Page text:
Public education is part of who we are, as a representative democracy. We’ve never gotten it right—we’ve let down millions of kids over the past century or two and done lots of flailing. There are curriculum wars that never end and bitter battles over equity, the teacher pipeline and funding streams.

 But still. We need school.

It is at school where a kid who might otherwise be looking at a series of low-paying jobs gets interested in science when looking through a microscope for the first time. It is at school where a shy girl shares her first poems with a teacher who says ‘these show great promise’—so she keeps writing them.

It was at school, in my music class, back in the 1970s, where a boy first learned the words a child is black, a child is white, together they grow to see the light,’ singing in my 6th grade general music class. Thirty years later, he got in touch when he saw my name online and told me he was working in Lansing as a civil rights lawyer. I loved that song, he said. Do you remember? You gave us a little sermonette on human rights.

I remember precisely none of this. Here’s what I remembered about him: he had freckles.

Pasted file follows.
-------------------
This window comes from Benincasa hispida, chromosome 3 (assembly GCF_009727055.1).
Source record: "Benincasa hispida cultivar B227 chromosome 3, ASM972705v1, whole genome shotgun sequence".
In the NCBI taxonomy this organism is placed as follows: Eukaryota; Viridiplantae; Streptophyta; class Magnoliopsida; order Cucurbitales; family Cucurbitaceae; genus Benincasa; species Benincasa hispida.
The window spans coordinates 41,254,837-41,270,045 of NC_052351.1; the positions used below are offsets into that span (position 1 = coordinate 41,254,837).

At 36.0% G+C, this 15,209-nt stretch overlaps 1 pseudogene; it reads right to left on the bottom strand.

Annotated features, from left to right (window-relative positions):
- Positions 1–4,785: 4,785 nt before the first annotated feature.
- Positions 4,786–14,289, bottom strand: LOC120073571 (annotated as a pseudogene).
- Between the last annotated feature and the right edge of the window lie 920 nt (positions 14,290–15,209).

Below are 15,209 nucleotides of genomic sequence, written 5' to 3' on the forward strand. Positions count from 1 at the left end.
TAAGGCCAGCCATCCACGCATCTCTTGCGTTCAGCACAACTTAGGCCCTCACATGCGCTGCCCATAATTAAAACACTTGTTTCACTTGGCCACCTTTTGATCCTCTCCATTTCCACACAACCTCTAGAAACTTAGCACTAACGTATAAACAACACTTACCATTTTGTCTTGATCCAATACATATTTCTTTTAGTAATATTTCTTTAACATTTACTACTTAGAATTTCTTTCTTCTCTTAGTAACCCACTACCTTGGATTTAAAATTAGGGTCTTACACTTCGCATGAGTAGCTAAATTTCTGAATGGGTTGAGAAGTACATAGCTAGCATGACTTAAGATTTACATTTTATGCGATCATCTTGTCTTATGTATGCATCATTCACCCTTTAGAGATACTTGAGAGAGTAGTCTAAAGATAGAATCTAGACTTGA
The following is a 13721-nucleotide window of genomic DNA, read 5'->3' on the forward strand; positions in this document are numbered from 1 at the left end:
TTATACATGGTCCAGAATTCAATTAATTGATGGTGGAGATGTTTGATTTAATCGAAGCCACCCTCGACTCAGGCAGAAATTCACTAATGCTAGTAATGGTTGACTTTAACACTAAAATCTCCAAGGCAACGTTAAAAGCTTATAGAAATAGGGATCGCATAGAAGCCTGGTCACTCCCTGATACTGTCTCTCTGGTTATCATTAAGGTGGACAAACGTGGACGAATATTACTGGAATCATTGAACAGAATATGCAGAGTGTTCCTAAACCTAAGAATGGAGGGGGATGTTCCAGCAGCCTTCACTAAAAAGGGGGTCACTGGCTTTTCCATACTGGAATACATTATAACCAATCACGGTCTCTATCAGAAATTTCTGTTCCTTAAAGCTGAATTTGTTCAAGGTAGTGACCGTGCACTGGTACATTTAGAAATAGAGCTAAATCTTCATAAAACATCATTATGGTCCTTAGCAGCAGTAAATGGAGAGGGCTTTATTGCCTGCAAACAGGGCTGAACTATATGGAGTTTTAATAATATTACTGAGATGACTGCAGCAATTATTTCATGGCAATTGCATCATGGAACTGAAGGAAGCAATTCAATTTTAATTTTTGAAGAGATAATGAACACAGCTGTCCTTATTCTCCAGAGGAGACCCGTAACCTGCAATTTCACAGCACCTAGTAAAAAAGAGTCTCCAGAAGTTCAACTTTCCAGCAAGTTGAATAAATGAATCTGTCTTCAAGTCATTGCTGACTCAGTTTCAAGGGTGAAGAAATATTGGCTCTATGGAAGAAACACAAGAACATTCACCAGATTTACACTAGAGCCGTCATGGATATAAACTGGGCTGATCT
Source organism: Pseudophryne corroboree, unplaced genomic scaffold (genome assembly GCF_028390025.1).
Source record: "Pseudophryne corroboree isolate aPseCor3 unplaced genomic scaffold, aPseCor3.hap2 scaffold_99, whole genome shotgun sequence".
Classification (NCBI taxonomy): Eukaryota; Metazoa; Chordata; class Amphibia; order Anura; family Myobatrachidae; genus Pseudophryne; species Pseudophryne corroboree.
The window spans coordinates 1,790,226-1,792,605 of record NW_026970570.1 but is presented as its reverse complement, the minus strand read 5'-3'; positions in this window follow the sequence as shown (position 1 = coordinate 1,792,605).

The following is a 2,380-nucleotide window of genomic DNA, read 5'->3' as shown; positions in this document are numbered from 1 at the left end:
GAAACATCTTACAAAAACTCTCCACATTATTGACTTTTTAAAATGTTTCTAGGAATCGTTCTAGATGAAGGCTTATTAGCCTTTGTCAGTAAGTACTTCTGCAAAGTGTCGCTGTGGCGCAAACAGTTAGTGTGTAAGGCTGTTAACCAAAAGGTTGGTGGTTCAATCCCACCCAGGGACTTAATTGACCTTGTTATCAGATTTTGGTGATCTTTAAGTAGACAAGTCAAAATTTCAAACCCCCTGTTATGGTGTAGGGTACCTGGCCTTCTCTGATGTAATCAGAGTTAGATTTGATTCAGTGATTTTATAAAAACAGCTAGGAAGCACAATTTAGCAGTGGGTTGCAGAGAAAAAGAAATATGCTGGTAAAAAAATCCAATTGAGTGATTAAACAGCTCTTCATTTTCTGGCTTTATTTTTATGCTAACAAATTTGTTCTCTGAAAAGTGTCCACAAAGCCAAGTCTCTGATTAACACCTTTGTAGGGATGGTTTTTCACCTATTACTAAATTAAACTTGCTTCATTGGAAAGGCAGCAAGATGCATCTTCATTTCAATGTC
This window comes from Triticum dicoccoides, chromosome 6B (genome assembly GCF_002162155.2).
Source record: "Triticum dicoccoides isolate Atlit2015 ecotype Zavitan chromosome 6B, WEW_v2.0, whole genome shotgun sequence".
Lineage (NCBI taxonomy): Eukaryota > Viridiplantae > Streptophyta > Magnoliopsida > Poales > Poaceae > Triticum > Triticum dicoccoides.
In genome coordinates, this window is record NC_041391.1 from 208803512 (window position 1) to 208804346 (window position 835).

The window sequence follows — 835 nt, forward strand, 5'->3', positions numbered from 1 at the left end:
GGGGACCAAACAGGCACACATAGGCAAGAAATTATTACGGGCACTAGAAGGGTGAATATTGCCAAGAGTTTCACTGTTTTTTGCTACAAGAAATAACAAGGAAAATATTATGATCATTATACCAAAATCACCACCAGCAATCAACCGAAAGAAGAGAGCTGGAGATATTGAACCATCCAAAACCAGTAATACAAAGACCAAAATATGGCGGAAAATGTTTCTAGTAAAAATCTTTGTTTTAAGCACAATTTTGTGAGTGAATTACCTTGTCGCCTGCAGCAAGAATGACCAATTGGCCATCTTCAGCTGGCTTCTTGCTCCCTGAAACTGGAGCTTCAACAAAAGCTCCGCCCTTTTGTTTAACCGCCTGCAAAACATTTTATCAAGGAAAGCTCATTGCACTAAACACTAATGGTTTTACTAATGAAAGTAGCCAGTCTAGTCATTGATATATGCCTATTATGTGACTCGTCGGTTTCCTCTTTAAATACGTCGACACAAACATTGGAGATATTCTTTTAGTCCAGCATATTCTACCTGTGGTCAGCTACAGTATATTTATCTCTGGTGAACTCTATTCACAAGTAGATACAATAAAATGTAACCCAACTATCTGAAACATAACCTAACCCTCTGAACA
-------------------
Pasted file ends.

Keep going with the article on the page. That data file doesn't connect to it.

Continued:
If this disaster has taught us one thing, it’s that technology-based communication is and always will be limited. It’s been a lifeline, for sure—medically, socially, commercially—but it does not replace our human institutions. It does not replace the caring and affection that are part of every effective classroom.

Even the low-paying unskilled jobs that have become critical in keeping the world running are not dependent on the things that technology reinforces. Service to others, friendliness, courage and reliability are qualities that can’t be learned in a Zoom meeting or tested on a bubble sheet.

I have not been surprised by the things my fellow music teachers are posting during this lockdown. For them, the end-of-course assessments that will not happen this year are not dreaded standardized tests, final exams and grades. They are the Spring Concert, the Memorial Day parade, the Youth Arts Festival, and graduation, events that demonstrate community pride and pleasure, accomplishment, and even patriotism.